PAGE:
So begins Gabriel Garcia Marquez's novella, Memories of My Melancholy Whores. In 115 pages, Marquez offers a tale of an unnamed narrator, a former news editor who now barely scrapes by writing a column and some pieces on the arts. He describes himself as "ugly, shy and anachronistic" and is a bachelor living in a house his parents lived in, in which he has "proposed to die alone, in the same bed in which I was born and on a day that I hope will be distant and painless".
Our bachelor enlists the help of a brothel owner, who finds him a young plaything. But as he watches the girl of 14, who works in a factory attaching buttons, as she lies sleeping the first night, "as naked and helpless as the day she was born", something changes. He leaves the brothel "determined never again to provoke fate" and feeling like a different man.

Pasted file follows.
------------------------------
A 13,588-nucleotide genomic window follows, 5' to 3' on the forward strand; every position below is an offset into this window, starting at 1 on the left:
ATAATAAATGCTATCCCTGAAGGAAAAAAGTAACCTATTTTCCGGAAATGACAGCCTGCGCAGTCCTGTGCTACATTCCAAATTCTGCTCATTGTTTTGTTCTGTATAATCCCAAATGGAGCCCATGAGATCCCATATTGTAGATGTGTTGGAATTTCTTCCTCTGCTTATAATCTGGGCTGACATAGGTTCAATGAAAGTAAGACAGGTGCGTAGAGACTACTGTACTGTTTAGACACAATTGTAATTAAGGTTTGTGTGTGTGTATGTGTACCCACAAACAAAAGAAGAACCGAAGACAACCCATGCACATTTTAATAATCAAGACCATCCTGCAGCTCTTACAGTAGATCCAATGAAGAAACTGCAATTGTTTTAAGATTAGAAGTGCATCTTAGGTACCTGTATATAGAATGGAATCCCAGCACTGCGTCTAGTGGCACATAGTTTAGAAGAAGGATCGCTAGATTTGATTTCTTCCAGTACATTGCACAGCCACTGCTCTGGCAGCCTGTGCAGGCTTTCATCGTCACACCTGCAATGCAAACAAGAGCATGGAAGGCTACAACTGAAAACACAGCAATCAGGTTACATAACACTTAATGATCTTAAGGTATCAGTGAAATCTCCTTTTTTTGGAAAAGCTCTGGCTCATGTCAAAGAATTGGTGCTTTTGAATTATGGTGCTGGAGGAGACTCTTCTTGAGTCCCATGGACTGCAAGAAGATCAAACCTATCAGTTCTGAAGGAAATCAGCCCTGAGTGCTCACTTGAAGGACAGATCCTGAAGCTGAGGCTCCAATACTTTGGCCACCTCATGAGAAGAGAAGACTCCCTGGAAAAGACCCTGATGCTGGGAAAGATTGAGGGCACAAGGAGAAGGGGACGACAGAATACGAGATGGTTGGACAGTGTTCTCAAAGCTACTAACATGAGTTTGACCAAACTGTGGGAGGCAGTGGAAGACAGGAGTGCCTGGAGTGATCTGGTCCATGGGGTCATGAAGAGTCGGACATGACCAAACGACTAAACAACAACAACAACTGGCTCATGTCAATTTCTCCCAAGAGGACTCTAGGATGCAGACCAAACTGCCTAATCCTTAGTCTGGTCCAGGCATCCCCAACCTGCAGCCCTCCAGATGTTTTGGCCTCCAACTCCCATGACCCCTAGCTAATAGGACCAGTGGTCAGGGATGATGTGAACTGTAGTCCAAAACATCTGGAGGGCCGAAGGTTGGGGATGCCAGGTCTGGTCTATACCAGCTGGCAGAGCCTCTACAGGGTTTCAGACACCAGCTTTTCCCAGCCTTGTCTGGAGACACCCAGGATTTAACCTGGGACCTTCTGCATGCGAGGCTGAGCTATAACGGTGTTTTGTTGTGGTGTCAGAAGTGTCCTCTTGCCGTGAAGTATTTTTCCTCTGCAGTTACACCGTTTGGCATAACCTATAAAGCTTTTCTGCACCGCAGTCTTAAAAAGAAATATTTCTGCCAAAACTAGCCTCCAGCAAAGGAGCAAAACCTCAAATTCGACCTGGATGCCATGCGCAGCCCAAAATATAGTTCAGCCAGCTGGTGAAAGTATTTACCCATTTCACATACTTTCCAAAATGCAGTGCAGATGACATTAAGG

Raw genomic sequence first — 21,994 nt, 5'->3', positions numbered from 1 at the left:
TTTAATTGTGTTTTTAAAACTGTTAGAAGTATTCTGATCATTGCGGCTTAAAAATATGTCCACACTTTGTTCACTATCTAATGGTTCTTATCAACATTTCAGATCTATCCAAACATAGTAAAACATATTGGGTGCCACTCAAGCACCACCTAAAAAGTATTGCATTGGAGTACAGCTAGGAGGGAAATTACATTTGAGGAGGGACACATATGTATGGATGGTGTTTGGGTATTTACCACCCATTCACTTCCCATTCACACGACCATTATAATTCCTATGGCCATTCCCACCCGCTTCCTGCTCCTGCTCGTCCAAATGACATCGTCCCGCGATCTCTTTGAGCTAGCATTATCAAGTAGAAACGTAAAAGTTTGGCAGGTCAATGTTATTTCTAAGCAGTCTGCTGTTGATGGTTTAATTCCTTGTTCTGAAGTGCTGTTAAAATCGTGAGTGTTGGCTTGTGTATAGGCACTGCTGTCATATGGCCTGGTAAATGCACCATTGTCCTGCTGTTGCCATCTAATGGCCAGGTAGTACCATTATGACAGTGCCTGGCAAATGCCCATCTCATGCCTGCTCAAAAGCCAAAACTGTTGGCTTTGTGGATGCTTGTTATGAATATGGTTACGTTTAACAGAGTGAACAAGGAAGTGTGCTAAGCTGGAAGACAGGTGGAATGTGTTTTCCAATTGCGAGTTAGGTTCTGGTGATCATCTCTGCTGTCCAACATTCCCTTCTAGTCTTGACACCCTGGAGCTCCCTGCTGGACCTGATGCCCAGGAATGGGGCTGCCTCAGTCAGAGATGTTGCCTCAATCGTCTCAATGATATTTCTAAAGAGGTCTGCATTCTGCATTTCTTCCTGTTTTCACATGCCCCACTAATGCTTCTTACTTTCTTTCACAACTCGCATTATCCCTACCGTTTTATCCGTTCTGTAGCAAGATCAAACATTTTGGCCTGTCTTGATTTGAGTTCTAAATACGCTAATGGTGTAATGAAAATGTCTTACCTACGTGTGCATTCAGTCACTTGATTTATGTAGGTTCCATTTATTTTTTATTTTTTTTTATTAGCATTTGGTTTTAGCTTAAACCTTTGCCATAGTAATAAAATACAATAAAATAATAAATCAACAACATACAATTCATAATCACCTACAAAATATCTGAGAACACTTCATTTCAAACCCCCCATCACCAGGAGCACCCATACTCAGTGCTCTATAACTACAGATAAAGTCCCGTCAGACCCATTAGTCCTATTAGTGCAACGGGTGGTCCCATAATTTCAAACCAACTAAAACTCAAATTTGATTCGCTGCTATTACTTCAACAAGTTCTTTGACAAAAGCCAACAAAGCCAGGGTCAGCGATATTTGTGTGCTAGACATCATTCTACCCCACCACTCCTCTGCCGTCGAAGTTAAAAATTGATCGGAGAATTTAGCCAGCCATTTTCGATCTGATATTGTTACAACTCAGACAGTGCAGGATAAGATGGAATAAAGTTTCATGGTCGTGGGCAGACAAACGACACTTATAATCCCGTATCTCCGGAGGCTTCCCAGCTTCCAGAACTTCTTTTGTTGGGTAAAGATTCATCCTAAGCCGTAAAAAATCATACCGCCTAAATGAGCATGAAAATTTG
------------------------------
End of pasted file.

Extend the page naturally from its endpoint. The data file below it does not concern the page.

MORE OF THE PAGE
He continues to return to the brothel, but only to watch the sleeping beauty, although sometimes he's not entirely sure if she's real or an illusion: "it troubled me that she was real enough to have birthdays". But he does know that he loves her, whoever she is. "Thanks to her I confronted my inner self for the first time as my ninetieth year went by." So love can change a man, no matter how old he is.
This tale of obsession is a little creepy. It does start out sounding like the perverted last romp of a dirty old man but somehow ends up bordering on what seems to be an adolescent love affair. I'm not entirely sure if I liked it or not.